|Different Types and Qualities of Stained Glass
Are The Different Types And Qualities Of Stained Glass?
times we meet people who are interested in stained glass, but
they haven't learned enough about it to really be able to tell
whether a piece of glass is a true work of art or just a good
piece. I once overheard a woman gushing over a piece of glass
that had been painted with fake glass paints, the kind that craft
stores sell. "Oh, Look at that, I love stained glass, that
is just exquisite!" Her comments were nice since she had
an appreciation for art glass, but they were also ridiculous because
painted fake glass just isn't in the same class as other techniques
and certainly should never be described as "exquisite".
that incident prompted me to write this brief description of what
the different types and qualities of stained glass are. After
reading the following paragraphs, you will be more qualified and
more able to distinguish between good glass and great glass than
the majority of people you meet. You will be well on your way
towards becoming a "Stained Glass Expert."
Brass And Glass - made of Brass pre-shaped metal (or brass
encased lead), called "came". The stained glass is encased
in the pre-formed metal and the joints where the metal meets are
then soldered. After the panel is completed and soldered, the
joints are colored with a brass colored paint so that they look
Brass windows match the brass plated hardware on many homes. Brass
windows are almost always mass produced, so cost is usually lower
than other styles of stained glass.
Brass windows usually don't get the glass and metal cemented to
each other, so they are not as strong and have a tendency to rattle
more often than any other stained glass window. If the panel is
sandwiched between tempered glass sheets, the lack of strength
is not a big deal.
This is the lowest quality of stained glass available and is usually
found in cheap furniture and mass produced door frames. It hasn't
been around for a long time and is often associated with the cheap
waterbeds of the 1960's.
Leaded Glass - refers to both beveled glass and colored
glass surrounded by pre-shaped lead, called "came".
The stained glass is encased in lead and the joints where the
metal meets are then soldered. The solder and the lead look very
similar, so no special treatments are needed in the joints as
with brass came. After the panel is completed and soldered, the
windows are cemented by forcing cement in under the metal and
the glass. Then the exposed glass is cleaned thoroughly.
Lead construction is the most common type of stained glass to
be found. If cemented well the window is fairly strong. The leaded
method is fast to construct, so is quite popular in commercial
If the window isn't cemented, the lead will easily stretch over
time and the glass shapes will deform quite easily. Windows that
are placed in insulated units can't be cemented because the cement
reacts with the desiccant in the foam tape used to create insulated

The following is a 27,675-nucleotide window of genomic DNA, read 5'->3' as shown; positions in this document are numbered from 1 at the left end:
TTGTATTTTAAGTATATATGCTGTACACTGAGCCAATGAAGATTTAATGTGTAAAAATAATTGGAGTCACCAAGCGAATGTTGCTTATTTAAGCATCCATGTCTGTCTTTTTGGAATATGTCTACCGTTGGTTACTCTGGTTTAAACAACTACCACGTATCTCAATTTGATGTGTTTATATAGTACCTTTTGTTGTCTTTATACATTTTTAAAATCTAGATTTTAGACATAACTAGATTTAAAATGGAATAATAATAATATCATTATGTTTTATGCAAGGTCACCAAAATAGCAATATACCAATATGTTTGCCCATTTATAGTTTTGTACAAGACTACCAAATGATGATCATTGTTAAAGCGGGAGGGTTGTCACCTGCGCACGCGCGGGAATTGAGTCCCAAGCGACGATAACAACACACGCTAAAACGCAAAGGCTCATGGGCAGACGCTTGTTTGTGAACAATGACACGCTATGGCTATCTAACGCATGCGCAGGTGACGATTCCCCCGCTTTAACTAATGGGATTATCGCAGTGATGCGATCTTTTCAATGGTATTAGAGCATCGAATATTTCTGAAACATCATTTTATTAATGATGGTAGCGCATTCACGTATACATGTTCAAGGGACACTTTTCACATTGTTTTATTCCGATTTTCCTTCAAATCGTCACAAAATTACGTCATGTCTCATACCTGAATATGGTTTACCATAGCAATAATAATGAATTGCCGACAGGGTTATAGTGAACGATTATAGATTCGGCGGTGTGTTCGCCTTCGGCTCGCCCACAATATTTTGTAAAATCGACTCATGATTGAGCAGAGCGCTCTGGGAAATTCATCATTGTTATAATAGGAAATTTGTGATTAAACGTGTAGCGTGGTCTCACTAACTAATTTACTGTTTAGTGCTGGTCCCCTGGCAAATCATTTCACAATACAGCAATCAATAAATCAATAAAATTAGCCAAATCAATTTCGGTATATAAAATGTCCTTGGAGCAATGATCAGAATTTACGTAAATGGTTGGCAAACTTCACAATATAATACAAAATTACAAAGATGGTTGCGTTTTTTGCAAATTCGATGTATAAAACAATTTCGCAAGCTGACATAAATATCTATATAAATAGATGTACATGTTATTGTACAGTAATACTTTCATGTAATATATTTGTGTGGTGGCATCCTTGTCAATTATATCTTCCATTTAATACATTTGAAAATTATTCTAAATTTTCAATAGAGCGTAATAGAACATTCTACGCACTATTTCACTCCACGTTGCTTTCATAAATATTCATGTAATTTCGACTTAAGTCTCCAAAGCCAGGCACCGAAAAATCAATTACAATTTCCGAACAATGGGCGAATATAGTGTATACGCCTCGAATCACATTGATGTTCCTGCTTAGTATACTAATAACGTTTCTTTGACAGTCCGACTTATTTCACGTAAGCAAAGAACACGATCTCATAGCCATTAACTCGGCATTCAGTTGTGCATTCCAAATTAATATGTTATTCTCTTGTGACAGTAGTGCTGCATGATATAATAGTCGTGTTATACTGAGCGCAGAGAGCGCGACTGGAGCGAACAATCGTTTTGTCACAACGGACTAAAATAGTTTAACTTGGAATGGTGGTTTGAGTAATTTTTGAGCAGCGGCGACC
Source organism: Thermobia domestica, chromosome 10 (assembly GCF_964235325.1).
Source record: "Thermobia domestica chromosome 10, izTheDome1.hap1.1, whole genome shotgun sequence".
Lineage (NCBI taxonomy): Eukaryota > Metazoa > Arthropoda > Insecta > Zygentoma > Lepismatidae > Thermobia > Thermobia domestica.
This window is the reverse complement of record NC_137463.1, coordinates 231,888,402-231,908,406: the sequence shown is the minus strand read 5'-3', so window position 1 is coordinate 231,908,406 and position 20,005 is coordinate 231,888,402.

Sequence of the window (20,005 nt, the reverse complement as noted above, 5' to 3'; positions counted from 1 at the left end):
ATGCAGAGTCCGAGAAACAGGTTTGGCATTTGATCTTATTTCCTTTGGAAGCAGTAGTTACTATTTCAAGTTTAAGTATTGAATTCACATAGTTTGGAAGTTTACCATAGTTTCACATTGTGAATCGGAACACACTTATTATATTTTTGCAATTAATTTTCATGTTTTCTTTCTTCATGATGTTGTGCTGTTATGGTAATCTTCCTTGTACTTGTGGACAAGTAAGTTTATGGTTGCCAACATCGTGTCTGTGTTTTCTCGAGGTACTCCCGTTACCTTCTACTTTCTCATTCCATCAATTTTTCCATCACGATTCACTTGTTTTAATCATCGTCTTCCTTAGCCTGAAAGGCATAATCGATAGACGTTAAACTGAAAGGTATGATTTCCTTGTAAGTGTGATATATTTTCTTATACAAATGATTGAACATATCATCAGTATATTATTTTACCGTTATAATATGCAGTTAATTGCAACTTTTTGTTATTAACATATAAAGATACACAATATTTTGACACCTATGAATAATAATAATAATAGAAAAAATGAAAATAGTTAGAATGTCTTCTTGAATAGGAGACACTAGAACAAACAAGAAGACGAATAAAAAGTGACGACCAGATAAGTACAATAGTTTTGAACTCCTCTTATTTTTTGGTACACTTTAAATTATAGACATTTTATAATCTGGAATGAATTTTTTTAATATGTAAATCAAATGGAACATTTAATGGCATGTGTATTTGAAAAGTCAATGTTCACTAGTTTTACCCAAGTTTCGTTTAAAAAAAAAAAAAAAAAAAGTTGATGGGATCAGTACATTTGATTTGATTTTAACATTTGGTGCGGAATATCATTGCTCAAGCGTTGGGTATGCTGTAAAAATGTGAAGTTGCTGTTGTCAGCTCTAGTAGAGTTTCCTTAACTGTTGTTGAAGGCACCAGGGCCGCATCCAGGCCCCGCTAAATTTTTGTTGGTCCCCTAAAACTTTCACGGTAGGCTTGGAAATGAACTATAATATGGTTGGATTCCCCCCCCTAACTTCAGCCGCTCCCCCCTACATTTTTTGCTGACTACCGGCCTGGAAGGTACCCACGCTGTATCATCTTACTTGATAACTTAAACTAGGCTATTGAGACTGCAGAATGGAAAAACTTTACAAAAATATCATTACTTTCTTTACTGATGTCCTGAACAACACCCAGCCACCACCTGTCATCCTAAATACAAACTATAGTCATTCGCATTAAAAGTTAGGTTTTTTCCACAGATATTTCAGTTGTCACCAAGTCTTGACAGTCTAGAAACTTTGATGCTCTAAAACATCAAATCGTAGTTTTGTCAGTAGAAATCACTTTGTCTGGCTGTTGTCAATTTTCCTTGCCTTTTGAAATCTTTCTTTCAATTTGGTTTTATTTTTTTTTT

This is the mid-range of stained glass quality. It's not bad,
just not the best. There is pretty good detail available in this
type of panel and it is quite good for many styles of glass design.
If it wasn't fairly good it wouldn't be found in so many highly
Copper Foiled or "Tiffany Style" Glass - refers
to stained glass construction where each piece of glass is individually
wrapped in a copper foil tape and the gaps between the glass are
soldered with lead and tin based solder, usually 50/50 mix or
60/40 mix. After the panel is completed it is very strong and
pretty often water tight. Chemicals are then added to color the
lead lines, either copper, bronze or black. The lines can also
be left pewter-like gray or they can be polished to bright shiny
silver. It's often called "Tiffany Style" because the
studios of Louis Comfort Tiffany are credited with coming up with
the method in the late 1800's.
Copper foiled windows are very strong and allow the artist the
most detail of any of the construction methods. It also allows
for the most ranges of patinas of the methods discussed. The copper
foil method allows an artist to follow contours and so lamp shades
and other 3d construction is almost always built using this method.
It takes a lot of work and is more labor intensive to hand solder
each and every solder line in a stained glass window, so these
panels usually cost more than the leaded type. Also, because the
resulting windows are so very strong, they can develop very slight
hairline cracks as the glass expands and contracts in the heat
of the day and the cool of the night. These cracks usually develop
in the first year after a panel is installed and are minor.
This is the highest quality of stained glass, but there are different
ranges of quality in this style. Imports will often have very
thin lead lines not as a design element, but as a way to save
money on the amount of lead used to construct the panel. The highest
quality of copper foil constructed lamps will feature a built
up lead line which will often stand up the same height as an extruded
lead line. Best quality soldering will feature very consistent
lead lines and few if any areas where the lead has shrunk after
Epoxy Glued Faceted Glass - refers to a technique where
thick slabs of glass are broken in rough pieces and glued together
using epoxy glue to form the joint between the various pieces
of glass. It's very uncommon and not available in any but the
most unusual commercial construction.
About the Author
Gomm started building stained glass windows professionally back
in 1983 and has become an expert at many aspects of stained glass
building, design and repair. He writes a monthly newsletter at
also has a website with many other articles at www.gommstudios.com